Mercury Stardust doesn’t know what exactly drew her to Madison’s punk-oriented burlesque dancing scene, she wouldn’t be who she is now without it. Surprisingly, “getting naked in front of strangers” allowed her to explore gender and eventually come out as a woman.

When Stardust started her TikTok channel in early 2021 to promote her burlesque dancing, she did not expect to have nearly two million followers in just one year. But it was not Burlesque dancing that caused her account to blow up. Rather, it was a reaction video Stardust made to someone struggling with a ratchet strap.

Using her over-ten years of experience as a maintenance worker, Stardust created a tutorial on ratchet straps, which received 500,000 views within a day. This lead her to create more educational household maintenance videos, earning her the TikTok title of the ‘Trans Handy-Ma’am.”

“I just wanted to help people,” Stardust said. “I got famous from being myself.”

In an event organized by the University of Wisconsin’s Gender and Sexuality Campus Center, Stardust discussed her two main passions on stage — burlesque dancing and helping tenants figure out what type of plunger to use in any situation.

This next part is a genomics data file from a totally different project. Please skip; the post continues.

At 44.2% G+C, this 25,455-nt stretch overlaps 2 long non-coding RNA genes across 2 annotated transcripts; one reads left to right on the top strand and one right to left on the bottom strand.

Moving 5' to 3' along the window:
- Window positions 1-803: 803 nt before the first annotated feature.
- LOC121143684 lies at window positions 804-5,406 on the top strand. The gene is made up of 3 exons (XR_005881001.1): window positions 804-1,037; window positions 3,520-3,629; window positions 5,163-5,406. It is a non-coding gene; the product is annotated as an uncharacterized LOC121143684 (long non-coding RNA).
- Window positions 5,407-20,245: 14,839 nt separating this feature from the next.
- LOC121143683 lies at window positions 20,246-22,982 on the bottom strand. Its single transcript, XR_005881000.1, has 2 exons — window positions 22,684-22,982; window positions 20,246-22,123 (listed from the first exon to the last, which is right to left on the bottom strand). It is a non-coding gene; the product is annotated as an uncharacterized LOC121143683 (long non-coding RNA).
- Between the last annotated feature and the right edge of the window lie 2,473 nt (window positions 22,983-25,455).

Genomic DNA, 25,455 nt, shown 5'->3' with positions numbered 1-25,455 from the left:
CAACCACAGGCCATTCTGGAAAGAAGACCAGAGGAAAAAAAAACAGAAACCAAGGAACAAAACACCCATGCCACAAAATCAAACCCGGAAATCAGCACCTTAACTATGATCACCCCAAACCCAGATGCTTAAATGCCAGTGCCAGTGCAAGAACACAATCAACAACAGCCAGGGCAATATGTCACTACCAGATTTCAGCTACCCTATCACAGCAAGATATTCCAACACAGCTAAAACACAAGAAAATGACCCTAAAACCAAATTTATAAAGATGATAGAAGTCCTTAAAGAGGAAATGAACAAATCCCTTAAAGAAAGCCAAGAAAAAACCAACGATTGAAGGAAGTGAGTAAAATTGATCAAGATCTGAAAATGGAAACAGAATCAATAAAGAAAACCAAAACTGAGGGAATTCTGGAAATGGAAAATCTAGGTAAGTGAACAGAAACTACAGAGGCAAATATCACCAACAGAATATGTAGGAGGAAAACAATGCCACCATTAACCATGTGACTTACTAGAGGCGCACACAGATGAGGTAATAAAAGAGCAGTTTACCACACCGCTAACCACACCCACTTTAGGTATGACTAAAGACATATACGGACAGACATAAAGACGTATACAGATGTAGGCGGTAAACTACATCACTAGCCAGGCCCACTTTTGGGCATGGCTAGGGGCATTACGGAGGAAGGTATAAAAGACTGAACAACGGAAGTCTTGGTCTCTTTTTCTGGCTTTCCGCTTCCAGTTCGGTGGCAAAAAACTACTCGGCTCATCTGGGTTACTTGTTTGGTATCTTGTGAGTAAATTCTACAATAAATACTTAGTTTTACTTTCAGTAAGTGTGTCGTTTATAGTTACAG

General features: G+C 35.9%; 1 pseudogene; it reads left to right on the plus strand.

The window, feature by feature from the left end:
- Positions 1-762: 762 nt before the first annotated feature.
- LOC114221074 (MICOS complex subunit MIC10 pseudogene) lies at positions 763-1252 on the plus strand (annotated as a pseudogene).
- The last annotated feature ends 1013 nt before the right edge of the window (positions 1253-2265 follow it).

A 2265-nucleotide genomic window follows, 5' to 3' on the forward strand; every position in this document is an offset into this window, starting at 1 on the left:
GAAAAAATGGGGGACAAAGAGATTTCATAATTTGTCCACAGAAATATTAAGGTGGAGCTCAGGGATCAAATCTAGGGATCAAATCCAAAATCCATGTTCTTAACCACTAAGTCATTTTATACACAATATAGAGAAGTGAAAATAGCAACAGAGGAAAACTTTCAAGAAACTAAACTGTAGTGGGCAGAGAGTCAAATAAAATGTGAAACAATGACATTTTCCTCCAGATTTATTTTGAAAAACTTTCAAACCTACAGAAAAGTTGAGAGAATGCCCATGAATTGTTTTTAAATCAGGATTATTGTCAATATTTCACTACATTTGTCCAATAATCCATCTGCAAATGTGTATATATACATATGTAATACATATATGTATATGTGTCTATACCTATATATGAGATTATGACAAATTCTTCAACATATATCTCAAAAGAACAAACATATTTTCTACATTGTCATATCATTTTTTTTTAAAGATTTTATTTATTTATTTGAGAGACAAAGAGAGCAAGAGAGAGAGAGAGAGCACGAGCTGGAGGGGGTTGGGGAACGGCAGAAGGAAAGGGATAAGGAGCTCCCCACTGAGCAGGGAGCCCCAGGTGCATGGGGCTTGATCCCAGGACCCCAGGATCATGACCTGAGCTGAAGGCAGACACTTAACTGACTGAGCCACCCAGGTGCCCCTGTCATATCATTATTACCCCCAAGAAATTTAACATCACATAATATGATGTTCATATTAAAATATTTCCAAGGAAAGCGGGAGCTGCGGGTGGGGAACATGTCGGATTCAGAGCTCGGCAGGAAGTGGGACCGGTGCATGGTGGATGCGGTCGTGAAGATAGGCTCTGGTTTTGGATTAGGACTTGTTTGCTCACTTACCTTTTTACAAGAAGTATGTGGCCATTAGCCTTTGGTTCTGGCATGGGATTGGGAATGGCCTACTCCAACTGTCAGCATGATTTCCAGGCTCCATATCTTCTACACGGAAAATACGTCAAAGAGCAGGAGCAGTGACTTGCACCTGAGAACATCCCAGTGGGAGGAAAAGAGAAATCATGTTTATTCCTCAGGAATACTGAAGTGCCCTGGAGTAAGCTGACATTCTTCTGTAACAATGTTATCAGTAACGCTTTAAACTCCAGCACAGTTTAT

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After being furloughed due to COVID-19, Stardust had to figure out what was next for her career. Despite troubles finding another job due to her gender identity, Stardust eventually landed another maintenance job. At the same time, she also started running and performing in Wisconsin’s only weekly burlesque show.

Similar to her handiwork, Stardust hopes her performances inspire people to be themselves and be comfortable in their bodies.

“Maintenance and burlesque really do come together for me,” Stardust said.

Stardust said burlesque, as an increasingly queer domain, serves as an important setting for all people involved to grow their confidence and be in tune with their identity.

When faced with transphobia, particularly encountered due to her profession, Stardust said her response is to always be the bigger person and resist sacrificing her well-being for an exercise in futility.

“I know I’m a good person,” Stardust said. “If somebody else is unkind, I can try to educate. But ultimately, it’s up to them.”